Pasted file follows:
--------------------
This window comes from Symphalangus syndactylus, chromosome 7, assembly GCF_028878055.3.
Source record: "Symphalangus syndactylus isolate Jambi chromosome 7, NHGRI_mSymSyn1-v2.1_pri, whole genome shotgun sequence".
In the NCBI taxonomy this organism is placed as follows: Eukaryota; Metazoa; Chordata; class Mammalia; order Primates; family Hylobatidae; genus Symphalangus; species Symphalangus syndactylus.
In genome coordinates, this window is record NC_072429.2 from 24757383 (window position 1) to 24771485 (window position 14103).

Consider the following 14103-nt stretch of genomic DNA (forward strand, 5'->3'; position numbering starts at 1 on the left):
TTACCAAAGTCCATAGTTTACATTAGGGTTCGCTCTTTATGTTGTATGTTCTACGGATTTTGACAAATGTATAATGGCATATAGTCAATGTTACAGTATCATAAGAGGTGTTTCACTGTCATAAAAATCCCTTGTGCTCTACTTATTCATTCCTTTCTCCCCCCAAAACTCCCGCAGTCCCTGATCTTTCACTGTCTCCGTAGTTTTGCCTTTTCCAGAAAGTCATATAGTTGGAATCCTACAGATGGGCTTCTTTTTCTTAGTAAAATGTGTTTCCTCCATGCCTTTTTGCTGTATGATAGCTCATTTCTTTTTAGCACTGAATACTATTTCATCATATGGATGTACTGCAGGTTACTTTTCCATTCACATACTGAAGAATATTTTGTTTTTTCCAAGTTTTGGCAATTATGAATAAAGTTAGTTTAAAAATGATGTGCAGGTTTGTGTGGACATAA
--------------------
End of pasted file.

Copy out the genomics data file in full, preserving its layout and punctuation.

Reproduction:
This window comes from Symphalangus syndactylus, chromosome 7, assembly GCF_028878055.3.
Source record: "Symphalangus syndactylus isolate Jambi chromosome 7, NHGRI_mSymSyn1-v2.1_pri, whole genome shotgun sequence".
In the NCBI taxonomy this organism is placed as follows: Eukaryota; Metazoa; Chordata; class Mammalia; order Primates; family Hylobatidae; genus Symphalangus; species Symphalangus syndactylus.
In genome coordinates, this window is record NC_072429.2 from 24757383 (window position 1) to 24771485 (window position 14103).

Consider the following 14103-nt stretch of genomic DNA (forward strand, 5'->3'; position numbering starts at 1 on the left):
TTACCAAAGTCCATAGTTTACATTAGGGTTCGCTCTTTATGTTGTATGTTCTACGGATTTTGACAAATGTATAATGGCATATAGTCAATGTTACAGTATCATAAGAGGTGTTTCACTGTCATAAAAATCCCTTGTGCTCTACTTATTCATTCCTTTCTCCCCCCAAAACTCCCGCAGTCCCTGATCTTTCACTGTCTCCGTAGTTTTGCCTTTTCCAGAAAGTCATATAGTTGGAATCCTACAGATGGGCTTCTTTTTCTTAGTAAAATGTGTTTCCTCCATGCCTTTTTGCTGTATGATAGCTCATTTCTTTTTAGCACTGAATACTATTTCATCATATGGATGTACTGCAGGTTACTTTTCCATTCACATACTGAAGAATATTTTGTTTTTTCCAAGTTTTGGCAATTATGAATAAAGTTAGTTTAAAAATGATGTGCAGGTTTGTGTGGACATAA